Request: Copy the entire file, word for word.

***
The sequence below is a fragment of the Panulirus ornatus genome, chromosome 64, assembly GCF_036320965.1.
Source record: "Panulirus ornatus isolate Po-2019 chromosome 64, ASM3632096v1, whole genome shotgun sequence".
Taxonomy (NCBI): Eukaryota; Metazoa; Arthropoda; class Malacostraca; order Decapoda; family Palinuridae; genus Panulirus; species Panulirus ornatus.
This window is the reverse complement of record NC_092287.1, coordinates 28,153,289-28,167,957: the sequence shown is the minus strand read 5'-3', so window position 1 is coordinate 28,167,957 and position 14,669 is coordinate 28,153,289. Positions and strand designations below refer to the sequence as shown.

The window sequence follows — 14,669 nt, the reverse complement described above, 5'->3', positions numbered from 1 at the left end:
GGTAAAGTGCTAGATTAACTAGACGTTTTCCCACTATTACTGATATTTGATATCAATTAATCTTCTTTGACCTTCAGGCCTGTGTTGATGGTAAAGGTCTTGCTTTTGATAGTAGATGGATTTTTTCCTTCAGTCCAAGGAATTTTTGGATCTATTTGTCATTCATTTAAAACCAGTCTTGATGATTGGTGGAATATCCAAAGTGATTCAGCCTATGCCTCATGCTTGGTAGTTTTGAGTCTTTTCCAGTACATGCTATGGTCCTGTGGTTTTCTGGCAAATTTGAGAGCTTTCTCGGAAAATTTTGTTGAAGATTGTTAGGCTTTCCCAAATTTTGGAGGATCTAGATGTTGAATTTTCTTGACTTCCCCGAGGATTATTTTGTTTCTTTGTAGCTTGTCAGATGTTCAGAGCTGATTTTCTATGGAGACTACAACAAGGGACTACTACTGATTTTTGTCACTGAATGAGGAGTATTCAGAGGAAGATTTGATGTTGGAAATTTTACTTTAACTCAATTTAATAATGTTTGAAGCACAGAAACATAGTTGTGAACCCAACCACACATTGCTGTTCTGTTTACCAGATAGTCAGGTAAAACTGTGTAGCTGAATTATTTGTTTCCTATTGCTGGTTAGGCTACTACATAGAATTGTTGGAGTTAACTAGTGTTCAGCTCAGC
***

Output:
The sequence below is a fragment of the Panulirus ornatus genome, chromosome 64, assembly GCF_036320965.1.
Source record: "Panulirus ornatus isolate Po-2019 chromosome 64, ASM3632096v1, whole genome shotgun sequence".
Taxonomy (NCBI): Eukaryota; Metazoa; Arthropoda; class Malacostraca; order Decapoda; family Palinuridae; genus Panulirus; species Panulirus ornatus.
This window is the reverse complement of record NC_092287.1, coordinates 28,153,289-28,167,957: the sequence shown is the minus strand read 5'-3', so window position 1 is coordinate 28,167,957 and position 14,669 is coordinate 28,153,289. Positions and strand designations below refer to the sequence as shown.

The window sequence follows — 14,669 nt, the reverse complement described above, 5'->3', positions numbered from 1 at the left end:
GGTAAAGTGCTAGATTAACTAGACGTTTTCCCACTATTACTGATATTTGATATCAATTAATCTTCTTTGACCTTCAGGCCTGTGTTGATGGTAAAGGTCTTGCTTTTGATAGTAGATGGATTTTTTCCTTCAGTCCAAGGAATTTTTGGATCTATTTGTCATTCATTTAAAACCAGTCTTGATGATTGGTGGAATATCCAAAGTGATTCAGCCTATGCCTCATGCTTGGTAGTTTTGAGTCTTTTCCAGTACATGCTATGGTCCTGTGGTTTTCTGGCAAATTTGAGAGCTTTCTCGGAAAATTTTGTTGAAGATTGTTAGGCTTTCCCAAATTTTGGAGGATCTAGATGTTGAATTTTCTTGACTTCCCCGAGGATTATTTTGTTTCTTTGTAGCTTGTCAGATGTTCAGAGCTGATTTTCTATGGAGACTACAACAAGGGACTACTACTGATTTTTGTCACTGAATGAGGAGTATTCAGAGGAAGATTTGATGTTGGAAATTTTACTTTAACTCAATTTAATAATGTTTGAAGCACAGAAACATAGTTGTGAACCCAACCACACATTGCTGTTCTGTTTACCAGATAGTCAGGTAAAACTGTGTAGCTGAATTATTTGTTTCCTATTGCTGGTTAGGCTACTACATAGAATTGTTGGAGTTAACTAGTGTTCAGCTCAGC